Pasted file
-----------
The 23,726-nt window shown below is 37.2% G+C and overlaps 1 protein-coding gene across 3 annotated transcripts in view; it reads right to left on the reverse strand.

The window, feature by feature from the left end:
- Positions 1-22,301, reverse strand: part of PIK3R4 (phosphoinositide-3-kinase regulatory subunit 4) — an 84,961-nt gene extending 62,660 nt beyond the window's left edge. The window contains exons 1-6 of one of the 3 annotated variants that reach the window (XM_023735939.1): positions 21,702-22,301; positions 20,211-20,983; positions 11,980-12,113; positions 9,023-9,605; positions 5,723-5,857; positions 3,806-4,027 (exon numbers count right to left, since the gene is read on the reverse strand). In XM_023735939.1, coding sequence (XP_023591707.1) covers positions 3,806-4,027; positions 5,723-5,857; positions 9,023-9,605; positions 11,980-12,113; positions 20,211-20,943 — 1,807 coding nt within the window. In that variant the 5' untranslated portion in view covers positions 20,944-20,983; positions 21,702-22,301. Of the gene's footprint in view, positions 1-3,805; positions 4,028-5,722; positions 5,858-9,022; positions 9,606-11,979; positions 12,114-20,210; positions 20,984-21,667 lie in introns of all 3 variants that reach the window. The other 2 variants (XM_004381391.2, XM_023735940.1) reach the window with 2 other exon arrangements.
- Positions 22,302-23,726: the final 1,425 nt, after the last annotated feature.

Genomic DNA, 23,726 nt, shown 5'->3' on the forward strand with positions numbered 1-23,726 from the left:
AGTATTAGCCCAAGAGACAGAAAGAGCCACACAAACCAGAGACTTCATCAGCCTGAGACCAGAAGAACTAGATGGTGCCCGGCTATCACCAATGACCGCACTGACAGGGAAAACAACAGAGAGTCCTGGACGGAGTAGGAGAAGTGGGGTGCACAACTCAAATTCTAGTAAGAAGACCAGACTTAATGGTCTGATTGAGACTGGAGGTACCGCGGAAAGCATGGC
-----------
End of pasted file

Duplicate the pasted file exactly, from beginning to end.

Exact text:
The 23,726-nt window shown below is 37.2% G+C and overlaps 1 protein-coding gene across 3 annotated transcripts in view; it reads right to left on the reverse strand.

The window, feature by feature from the left end:
- Positions 1-22,301, reverse strand: part of PIK3R4 (phosphoinositide-3-kinase regulatory subunit 4) — an 84,961-nt gene extending 62,660 nt beyond the window's left edge. The window contains exons 1-6 of one of the 3 annotated variants that reach the window (XM_023735939.1): positions 21,702-22,301; positions 20,211-20,983; positions 11,980-12,113; positions 9,023-9,605; positions 5,723-5,857; positions 3,806-4,027 (exon numbers count right to left, since the gene is read on the reverse strand). In XM_023735939.1, coding sequence (XP_023591707.1) covers positions 3,806-4,027; positions 5,723-5,857; positions 9,023-9,605; positions 11,980-12,113; positions 20,211-20,943 — 1,807 coding nt within the window. In that variant the 5' untranslated portion in view covers positions 20,944-20,983; positions 21,702-22,301. Of the gene's footprint in view, positions 1-3,805; positions 4,028-5,722; positions 5,858-9,022; positions 9,606-11,979; positions 12,114-20,210; positions 20,984-21,667 lie in introns of all 3 variants that reach the window. The other 2 variants (XM_004381391.2, XM_023735940.1) reach the window with 2 other exon arrangements.
- Positions 22,302-23,726: the final 1,425 nt, after the last annotated feature.

Genomic DNA, 23,726 nt, shown 5'->3' on the forward strand with positions numbered 1-23,726 from the left:
AGTATTAGCCCAAGAGACAGAAAGAGCCACACAAACCAGAGACTTCATCAGCCTGAGACCAGAAGAACTAGATGGTGCCCGGCTATCACCAATGACCGCACTGACAGGGAAAACAACAGAGAGTCCTGGACGGAGTAGGAGAAGTGGGGTGCACAACTCAAATTCTAGTAAGAAGACCAGACTTAATGGTCTGATTGAGACTGGAGGTACCGCGGAAAGCATGGC